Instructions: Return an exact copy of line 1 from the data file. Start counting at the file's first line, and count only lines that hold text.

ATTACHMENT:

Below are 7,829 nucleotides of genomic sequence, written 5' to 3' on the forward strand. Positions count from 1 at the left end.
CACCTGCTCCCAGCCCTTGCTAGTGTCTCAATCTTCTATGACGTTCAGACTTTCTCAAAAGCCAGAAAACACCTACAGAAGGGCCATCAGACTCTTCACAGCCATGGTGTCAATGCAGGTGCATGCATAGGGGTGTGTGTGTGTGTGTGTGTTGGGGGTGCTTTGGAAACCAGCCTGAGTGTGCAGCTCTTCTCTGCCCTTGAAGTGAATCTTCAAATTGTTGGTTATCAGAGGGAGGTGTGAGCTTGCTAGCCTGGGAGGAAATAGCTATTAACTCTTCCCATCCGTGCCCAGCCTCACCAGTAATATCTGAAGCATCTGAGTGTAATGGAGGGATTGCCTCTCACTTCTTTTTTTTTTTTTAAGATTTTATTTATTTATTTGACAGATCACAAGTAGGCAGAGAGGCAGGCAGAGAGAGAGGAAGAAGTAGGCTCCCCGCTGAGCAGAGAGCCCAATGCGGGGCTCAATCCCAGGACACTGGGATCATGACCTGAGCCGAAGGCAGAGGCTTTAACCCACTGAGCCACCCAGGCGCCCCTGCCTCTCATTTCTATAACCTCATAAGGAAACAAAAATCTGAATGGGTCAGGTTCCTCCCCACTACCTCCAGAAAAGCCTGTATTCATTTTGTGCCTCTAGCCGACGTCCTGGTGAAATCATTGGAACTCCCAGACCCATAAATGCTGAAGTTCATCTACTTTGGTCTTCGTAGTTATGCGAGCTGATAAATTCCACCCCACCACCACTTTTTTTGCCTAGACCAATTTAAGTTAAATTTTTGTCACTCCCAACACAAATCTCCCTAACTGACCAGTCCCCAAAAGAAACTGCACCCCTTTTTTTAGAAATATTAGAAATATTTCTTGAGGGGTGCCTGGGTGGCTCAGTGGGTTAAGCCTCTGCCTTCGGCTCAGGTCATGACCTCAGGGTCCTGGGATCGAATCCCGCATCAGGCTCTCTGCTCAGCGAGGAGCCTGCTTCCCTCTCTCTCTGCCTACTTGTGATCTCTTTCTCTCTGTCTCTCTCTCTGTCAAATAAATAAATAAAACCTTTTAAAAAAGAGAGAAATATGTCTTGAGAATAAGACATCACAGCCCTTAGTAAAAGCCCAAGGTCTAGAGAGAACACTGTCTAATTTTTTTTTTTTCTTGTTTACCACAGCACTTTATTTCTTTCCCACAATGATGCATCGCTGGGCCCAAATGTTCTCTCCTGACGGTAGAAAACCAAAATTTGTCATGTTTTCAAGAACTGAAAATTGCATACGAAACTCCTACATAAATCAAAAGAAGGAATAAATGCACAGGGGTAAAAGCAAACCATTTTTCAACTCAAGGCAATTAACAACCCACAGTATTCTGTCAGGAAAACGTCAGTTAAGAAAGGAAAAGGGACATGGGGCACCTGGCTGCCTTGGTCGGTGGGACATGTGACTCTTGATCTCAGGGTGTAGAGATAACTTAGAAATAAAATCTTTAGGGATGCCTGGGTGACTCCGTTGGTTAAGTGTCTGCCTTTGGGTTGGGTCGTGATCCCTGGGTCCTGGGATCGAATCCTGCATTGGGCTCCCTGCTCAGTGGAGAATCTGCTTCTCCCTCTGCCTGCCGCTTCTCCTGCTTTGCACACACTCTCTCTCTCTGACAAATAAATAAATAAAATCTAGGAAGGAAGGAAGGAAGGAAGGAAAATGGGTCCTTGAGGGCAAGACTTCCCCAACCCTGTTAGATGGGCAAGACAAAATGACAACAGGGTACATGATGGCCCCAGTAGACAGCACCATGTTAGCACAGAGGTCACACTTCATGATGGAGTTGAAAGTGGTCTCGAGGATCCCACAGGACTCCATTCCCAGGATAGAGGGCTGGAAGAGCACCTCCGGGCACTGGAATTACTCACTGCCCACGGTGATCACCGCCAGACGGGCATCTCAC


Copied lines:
Below are 7,829 nucleotides of genomic sequence, written 5' to 3' on the forward strand. Positions count from 1 at the left end.